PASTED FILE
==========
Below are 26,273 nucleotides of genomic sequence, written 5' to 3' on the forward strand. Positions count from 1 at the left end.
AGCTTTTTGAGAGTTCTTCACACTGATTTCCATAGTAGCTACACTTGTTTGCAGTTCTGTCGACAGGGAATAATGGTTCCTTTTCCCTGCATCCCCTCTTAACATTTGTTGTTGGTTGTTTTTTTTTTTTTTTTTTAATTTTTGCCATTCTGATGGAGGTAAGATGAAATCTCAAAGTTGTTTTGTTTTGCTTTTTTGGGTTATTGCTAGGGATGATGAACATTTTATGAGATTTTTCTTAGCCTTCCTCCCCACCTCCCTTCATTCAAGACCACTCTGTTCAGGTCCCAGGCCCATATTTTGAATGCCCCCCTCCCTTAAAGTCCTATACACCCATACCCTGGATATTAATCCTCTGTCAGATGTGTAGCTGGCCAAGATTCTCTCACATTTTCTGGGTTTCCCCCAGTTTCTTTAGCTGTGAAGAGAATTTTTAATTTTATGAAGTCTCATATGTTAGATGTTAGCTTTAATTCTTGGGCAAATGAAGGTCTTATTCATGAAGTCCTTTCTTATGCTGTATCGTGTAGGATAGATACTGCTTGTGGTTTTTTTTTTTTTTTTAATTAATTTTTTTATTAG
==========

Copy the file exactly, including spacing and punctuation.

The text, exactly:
Below are 26,273 nucleotides of genomic sequence, written 5' to 3' on the forward strand. Positions count from 1 at the left end.
AGCTTTTTGAGAGTTCTTCACACTGATTTCCATAGTAGCTACACTTGTTTGCAGTTCTGTCGACAGGGAATAATGGTTCCTTTTCCCTGCATCCCCTCTTAACATTTGTTGTTGGTTGTTTTTTTTTTTTTTTTTTAATTTTTGCCATTCTGATGGAGGTAAGATGAAATCTCAAAGTTGTTTTGTTTTGCTTTTTTGGGTTATTGCTAGGGATGATGAACATTTTATGAGATTTTTCTTAGCCTTCCTCCCCACCTCCCTTCATTCAAGACCACTCTGTTCAGGTCCCAGGCCCATATTTTGAATGCCCCCCTCCCTTAAAGTCCTATACACCCATACCCTGGATATTAATCCTCTGTCAGATGTGTAGCTGGCCAAGATTCTCTCACATTTTCTGGGTTTCCCCCAGTTTCTTTAGCTGTGAAGAGAATTTTTAATTTTATGAAGTCTCATATGTTAGATGTTAGCTTTAATTCTTGGGCAAATGAAGGTCTTATTCATGAAGTCCTTTCTTATGCTGTATCGTGTAGGATAGATACTGCTTGTGGTTTTTTTTTTTTTTTTAATTAATTTTTTTATTAG